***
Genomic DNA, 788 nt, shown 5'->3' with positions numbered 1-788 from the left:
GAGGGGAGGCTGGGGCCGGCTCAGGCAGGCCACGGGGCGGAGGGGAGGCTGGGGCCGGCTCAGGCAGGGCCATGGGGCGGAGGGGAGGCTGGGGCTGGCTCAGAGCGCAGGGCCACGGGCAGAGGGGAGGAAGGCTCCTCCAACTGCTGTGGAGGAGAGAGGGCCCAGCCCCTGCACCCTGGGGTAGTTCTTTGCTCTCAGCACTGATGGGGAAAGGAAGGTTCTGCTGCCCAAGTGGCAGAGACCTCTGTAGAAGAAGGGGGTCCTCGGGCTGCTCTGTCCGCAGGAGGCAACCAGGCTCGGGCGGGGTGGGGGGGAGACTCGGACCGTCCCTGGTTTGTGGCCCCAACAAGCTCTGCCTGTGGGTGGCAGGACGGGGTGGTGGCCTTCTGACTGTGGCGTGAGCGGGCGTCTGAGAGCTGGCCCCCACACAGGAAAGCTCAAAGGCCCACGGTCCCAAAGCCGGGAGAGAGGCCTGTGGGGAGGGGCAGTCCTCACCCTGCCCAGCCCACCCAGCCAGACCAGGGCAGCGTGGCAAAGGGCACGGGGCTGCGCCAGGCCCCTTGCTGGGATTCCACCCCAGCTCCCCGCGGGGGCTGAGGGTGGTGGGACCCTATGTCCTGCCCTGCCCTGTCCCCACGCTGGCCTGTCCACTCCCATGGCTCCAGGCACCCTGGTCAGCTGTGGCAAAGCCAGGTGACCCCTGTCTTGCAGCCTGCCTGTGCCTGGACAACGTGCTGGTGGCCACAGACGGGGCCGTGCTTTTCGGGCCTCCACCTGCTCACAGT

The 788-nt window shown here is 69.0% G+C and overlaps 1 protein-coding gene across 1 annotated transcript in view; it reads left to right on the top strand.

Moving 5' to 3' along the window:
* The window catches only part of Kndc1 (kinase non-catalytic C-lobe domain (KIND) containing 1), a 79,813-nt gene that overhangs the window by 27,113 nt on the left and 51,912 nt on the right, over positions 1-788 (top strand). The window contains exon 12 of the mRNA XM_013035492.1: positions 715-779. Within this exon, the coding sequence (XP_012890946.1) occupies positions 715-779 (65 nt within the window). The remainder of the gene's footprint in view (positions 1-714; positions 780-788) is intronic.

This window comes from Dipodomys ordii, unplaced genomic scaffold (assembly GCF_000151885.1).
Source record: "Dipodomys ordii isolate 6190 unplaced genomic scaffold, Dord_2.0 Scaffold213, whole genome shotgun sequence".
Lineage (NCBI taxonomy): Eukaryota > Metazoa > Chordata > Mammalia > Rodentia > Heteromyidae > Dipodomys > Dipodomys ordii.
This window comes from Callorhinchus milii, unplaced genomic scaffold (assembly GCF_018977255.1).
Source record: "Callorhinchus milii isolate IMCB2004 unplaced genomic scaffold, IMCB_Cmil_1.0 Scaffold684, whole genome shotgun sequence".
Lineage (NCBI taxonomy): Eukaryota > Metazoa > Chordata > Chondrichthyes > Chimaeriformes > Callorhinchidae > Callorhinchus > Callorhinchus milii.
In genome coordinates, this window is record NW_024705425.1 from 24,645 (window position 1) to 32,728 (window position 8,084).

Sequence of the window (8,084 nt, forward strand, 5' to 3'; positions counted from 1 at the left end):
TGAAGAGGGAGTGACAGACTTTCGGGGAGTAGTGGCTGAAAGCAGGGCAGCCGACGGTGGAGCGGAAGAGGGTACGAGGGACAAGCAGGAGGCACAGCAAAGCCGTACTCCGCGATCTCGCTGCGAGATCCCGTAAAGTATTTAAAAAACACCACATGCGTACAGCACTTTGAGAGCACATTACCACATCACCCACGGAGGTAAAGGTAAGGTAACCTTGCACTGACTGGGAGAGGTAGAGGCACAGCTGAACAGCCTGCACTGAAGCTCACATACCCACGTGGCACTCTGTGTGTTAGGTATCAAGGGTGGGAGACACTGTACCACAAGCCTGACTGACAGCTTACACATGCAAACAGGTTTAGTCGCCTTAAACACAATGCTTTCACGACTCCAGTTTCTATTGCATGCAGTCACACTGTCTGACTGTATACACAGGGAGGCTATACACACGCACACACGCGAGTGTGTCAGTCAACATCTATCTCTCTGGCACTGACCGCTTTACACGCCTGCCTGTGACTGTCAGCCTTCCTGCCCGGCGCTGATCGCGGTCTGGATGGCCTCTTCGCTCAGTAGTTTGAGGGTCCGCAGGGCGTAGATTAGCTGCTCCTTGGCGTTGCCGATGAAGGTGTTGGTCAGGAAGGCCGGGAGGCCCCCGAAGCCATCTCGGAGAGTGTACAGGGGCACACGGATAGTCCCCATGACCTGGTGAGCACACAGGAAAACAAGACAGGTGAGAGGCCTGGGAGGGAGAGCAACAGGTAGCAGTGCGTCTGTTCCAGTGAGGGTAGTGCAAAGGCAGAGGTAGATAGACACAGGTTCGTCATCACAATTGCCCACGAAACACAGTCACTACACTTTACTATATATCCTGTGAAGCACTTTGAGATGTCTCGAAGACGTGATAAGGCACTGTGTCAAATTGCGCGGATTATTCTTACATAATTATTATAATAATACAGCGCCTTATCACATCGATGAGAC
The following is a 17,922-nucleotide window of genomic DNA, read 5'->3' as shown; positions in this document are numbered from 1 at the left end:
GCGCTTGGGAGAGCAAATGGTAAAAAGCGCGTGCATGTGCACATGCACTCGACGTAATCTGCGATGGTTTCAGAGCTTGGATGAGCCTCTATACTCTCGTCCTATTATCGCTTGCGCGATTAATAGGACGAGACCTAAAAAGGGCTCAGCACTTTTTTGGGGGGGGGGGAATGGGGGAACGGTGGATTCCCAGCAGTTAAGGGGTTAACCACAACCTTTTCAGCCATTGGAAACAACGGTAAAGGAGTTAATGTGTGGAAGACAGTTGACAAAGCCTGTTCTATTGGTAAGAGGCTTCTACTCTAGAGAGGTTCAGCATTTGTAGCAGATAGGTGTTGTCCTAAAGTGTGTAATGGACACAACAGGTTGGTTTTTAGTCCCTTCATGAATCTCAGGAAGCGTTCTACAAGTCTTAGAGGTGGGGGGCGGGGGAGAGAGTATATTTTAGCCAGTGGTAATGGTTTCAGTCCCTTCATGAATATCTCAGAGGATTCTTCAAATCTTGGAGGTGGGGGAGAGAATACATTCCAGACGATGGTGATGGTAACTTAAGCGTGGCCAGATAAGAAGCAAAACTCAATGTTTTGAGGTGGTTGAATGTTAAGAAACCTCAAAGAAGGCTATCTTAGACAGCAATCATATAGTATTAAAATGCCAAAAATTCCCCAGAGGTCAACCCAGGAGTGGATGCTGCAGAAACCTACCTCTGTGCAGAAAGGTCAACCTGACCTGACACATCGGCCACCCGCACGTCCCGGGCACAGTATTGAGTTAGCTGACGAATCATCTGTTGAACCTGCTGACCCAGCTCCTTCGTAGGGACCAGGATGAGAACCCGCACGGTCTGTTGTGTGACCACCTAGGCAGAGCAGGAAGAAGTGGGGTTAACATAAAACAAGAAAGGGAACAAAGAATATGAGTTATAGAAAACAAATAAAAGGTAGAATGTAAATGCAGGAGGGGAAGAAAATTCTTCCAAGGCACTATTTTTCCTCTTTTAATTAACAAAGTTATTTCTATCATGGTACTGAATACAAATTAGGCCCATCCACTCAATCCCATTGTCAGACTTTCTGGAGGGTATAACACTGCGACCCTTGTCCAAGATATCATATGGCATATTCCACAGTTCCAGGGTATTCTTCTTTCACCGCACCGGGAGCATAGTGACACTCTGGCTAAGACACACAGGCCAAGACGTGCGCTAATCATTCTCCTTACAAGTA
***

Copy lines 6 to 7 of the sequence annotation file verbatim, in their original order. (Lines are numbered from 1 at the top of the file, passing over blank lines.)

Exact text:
This window comes from Dipodomys ordii, unplaced genomic scaffold (assembly GCF_000151885.1).
Source record: "Dipodomys ordii isolate 6190 unplaced genomic scaffold, Dord_2.0 Scaffold213, whole genome shotgun sequence".